All of the action takes place in June 1925 in Swain County in the Cherokee communities of either Soco or Big Cove—along the Deep Creek watershed in what became part of the park. Kephart gave it the name, “Kittuwa,” borrowed from the ancient Cherokee ceremonial mound and mother town located just east of Bryson City.
One of the pleasures of reading the novel is that almost every river, creek, road, ridge, and peak mentioned can be found on a map of the area. Not a few readers of this review will have already visited many of them.
“Smoky Mountain Magic” presents a Victorian-style romance with interrelated narratives of exploration and adventure. The heroine, Marian Wentworth, is a pretty young woman who is visiting relatives in Kittuwa and collecting plants for her college herbarium in Raleigh.
The protagonist, John Cabarrus, is modeled on the author, even though Kephart was quite a bit older than his fictional creation. The hero follows his grandfather, Abelard Dale, in his love of the natural world “on the old home-place” up Deep Creek near the Bryson Place.
He returns to renew himself and to locate mineral riches hinted at by his grandfather. He explores the rugged Nicks Nest watershed—a nearly impenetrable, boulder-strewn “V-shaped trough, three to four hundred feet deep”—that locals know as “Dog-eater Holler.” It was named after “a varmint that ain’t a rael animal, but a ha’nt, and cracks a dog’s bones and eats him alive [and] some says hit will devour a man, too.”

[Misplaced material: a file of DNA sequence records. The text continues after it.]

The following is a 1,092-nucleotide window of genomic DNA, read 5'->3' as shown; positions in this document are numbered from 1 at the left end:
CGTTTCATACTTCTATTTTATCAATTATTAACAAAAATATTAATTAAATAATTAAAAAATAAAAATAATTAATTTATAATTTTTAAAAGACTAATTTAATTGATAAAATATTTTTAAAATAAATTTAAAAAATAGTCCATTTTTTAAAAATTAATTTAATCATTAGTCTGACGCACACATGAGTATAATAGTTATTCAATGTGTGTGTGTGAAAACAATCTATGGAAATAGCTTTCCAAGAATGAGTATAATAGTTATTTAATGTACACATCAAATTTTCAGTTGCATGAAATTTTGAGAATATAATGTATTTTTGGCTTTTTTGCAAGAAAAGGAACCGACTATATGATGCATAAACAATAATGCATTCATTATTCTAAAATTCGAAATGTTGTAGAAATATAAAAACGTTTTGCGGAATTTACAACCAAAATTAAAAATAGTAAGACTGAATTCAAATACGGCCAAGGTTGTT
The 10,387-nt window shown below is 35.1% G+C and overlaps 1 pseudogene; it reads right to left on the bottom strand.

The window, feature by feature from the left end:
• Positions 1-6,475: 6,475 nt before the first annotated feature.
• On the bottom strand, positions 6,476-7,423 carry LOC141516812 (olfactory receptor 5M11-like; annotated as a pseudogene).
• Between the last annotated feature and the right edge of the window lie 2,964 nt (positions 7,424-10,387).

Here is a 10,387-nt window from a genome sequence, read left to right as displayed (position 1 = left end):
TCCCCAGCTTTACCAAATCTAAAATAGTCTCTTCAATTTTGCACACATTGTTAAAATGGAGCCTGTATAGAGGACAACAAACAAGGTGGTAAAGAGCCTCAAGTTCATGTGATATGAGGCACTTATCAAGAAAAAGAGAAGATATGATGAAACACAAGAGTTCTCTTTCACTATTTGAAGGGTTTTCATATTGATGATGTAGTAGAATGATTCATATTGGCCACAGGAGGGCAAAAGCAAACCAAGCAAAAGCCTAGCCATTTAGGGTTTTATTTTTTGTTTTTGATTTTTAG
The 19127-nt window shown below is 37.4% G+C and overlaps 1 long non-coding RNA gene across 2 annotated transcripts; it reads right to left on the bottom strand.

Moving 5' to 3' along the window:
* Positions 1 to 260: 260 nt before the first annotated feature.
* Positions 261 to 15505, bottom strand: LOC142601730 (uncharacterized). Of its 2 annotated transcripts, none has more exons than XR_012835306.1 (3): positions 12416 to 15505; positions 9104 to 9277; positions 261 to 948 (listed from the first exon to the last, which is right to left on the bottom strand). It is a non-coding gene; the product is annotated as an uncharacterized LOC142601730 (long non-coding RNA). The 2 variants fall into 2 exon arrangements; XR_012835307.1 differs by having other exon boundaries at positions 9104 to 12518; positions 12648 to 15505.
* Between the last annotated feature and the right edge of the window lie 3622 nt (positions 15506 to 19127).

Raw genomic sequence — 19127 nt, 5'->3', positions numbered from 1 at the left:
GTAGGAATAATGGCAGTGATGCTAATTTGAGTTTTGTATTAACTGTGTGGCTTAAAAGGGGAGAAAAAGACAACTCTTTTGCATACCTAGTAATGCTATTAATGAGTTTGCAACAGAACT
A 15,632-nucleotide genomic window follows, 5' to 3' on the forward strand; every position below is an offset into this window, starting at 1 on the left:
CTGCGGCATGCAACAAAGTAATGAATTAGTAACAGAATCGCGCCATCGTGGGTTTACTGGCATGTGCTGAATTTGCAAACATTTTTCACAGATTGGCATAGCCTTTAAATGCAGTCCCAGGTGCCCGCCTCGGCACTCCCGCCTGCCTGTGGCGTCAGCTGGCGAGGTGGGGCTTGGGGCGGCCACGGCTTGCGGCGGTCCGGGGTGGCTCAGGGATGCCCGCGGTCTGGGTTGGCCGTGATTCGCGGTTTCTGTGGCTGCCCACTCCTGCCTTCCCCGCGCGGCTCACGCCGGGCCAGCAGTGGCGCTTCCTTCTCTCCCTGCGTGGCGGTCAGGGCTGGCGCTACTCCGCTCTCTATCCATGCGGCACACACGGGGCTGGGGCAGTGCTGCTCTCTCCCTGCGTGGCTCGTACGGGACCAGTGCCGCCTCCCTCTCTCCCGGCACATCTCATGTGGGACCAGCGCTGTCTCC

Like Indiana Jones pushing his luck, Cabarrus enters a secluded cave and becomes trapped. The situation seems hopeless. But never fear—“Maid Marian” and “Big Tom” Buford, a competent mountain woodsman who has befriended the young couple, arrive in the nick of time.
Contribution to our literature
In many delightful ways, “Smoky Mountain Magic” is remindful of the Boys’ Books of Adventure I read when I was young. Like author Stewart Edward White, Kephart places considerable emphasis on closely observed natural history and the virtues of outdoor living. Plus, he mixes in folklore: Uktenas, giant serpents with horns; ancient dragon images; Little People, Cherokee version of leprechauns; a “witch” named Old Hex; telepathy; and magic crystals.
The descriptions of the natural world encountered along Deep Creek are accurate and beautifully rendered at times, particularly during Cabarrus’ initial exploration of Nicks Nest. The sudden appearance of “Smoky Mountain Magic” adds to Kephart’s legacy with an important account of the life, lore, and landscapes of the pre-park Great Smoky Mountains.
• The Kephart family and the Swain County Chamber of Commerce host a premiere party for “Smoky Mountain Magic” at the Calhoun House Hotel, Bryson City, 1 to 5 p.m. today. Author George Ellison; GSMNP Superintendant Dale Ditmanson; the publisher, Great Smoky Mountains Association; and Horace Kephart’s great-granddaughter, Libby Kephart Hargrave speak. The event also features a book-signing, music by Lee Knight, and refreshments. Call 488-3681. Visit firstname.lastname@example.org and www.greatsmokies.com
• Gil’s Book Sale, 196 Everett St., Bryson City, provides a second book party, 12 to 4 p.m., Monday. It includes readings and a book signing by Libby Kephart Hargrave. Call 488-4457.
• Libby Kephart Hargrave reads from “Smoky Mountain Magic” and talks about bringing the manuscript to publication; and painter Elizabeth Ellison talks about her cover artwork at City Lights Bookstore, 3 E. Jackson St., Sylva, 7 p.m., Oct. 20 (586-9499).